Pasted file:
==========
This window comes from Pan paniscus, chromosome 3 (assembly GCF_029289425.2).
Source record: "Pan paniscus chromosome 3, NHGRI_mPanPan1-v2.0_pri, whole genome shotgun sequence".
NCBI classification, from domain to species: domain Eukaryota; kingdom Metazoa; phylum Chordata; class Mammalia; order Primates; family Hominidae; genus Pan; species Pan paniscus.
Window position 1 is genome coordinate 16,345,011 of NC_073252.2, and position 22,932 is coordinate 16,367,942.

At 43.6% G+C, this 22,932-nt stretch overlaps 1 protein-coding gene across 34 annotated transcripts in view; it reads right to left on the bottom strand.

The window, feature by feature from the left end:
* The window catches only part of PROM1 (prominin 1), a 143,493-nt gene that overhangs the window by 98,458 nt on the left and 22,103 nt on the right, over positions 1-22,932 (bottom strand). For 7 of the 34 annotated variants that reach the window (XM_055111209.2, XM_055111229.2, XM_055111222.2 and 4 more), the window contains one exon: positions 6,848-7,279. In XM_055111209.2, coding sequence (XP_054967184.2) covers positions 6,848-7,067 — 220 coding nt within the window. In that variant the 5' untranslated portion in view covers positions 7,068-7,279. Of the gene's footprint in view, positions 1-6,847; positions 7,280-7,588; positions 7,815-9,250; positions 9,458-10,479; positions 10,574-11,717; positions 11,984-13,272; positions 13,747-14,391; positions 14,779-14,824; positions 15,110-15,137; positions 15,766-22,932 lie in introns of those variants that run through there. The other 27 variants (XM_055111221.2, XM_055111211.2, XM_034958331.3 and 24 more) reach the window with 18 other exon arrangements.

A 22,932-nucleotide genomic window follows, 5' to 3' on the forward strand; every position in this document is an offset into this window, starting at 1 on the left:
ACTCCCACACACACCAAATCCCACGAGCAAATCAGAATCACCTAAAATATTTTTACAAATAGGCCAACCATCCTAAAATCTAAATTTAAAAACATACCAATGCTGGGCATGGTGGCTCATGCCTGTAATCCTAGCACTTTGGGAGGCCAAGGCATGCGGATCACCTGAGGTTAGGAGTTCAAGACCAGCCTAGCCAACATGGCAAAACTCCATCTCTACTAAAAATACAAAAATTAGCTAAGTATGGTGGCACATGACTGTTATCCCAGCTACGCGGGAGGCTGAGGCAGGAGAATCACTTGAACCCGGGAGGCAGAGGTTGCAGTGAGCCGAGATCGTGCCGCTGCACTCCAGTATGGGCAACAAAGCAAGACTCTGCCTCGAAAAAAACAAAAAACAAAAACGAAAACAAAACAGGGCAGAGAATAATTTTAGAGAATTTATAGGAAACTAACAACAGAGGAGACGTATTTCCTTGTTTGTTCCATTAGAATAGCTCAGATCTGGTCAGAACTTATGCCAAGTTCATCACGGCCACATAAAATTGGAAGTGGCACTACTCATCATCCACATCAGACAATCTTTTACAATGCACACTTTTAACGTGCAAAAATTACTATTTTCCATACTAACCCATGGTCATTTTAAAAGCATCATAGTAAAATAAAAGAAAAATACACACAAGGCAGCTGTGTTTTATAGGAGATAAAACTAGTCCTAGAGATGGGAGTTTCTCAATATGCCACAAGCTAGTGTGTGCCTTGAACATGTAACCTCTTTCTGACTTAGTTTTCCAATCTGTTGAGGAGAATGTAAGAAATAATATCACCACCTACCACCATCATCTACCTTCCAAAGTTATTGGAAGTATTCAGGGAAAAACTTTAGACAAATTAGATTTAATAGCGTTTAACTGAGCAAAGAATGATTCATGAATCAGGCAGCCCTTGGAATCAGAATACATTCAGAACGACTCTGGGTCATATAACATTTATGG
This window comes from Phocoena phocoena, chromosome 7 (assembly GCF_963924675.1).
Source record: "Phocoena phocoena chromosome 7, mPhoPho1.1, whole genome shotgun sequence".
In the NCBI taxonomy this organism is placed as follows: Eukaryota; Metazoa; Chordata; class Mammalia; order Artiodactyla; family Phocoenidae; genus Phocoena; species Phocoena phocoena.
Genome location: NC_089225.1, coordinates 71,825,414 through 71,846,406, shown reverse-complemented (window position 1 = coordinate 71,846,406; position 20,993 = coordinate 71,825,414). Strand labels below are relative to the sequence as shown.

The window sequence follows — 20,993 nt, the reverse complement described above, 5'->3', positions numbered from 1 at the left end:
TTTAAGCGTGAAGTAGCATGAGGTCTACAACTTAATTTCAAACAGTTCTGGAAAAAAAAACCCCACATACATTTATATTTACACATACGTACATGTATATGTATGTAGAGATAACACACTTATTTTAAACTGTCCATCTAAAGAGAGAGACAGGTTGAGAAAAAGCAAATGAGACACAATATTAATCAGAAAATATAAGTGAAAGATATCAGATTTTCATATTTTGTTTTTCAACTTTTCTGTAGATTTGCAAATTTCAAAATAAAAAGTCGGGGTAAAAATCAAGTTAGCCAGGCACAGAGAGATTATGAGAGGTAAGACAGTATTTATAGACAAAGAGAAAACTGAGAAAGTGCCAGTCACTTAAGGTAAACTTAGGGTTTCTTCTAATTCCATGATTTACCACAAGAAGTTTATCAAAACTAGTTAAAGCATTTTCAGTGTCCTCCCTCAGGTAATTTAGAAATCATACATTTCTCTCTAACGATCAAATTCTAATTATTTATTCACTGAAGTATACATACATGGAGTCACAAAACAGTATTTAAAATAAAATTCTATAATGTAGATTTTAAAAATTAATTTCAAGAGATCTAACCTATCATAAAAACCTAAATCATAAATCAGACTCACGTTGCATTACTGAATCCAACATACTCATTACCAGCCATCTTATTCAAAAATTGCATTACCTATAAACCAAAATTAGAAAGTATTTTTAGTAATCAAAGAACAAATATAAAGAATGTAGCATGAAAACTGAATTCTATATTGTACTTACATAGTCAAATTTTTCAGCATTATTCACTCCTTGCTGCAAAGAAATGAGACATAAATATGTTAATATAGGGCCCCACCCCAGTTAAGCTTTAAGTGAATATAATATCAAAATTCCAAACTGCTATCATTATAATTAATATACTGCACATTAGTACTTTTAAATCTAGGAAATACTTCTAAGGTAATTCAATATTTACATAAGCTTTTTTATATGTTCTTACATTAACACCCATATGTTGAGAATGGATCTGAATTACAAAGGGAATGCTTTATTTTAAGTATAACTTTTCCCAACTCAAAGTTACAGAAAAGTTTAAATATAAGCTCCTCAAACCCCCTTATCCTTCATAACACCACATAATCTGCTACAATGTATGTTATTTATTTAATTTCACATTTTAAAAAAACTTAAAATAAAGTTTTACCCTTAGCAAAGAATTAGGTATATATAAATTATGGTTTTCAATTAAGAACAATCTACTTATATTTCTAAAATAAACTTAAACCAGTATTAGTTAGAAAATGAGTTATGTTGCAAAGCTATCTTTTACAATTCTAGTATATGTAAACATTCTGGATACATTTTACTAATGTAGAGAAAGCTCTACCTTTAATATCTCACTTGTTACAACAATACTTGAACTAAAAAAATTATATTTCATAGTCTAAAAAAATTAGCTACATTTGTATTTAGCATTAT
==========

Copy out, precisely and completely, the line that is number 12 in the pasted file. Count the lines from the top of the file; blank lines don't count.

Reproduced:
In the NCBI taxonomy this organism is placed as follows: Eukaryota; Metazoa; Chordata; class Mammalia; order Artiodactyla; family Phocoenidae; genus Phocoena; species Phocoena phocoena.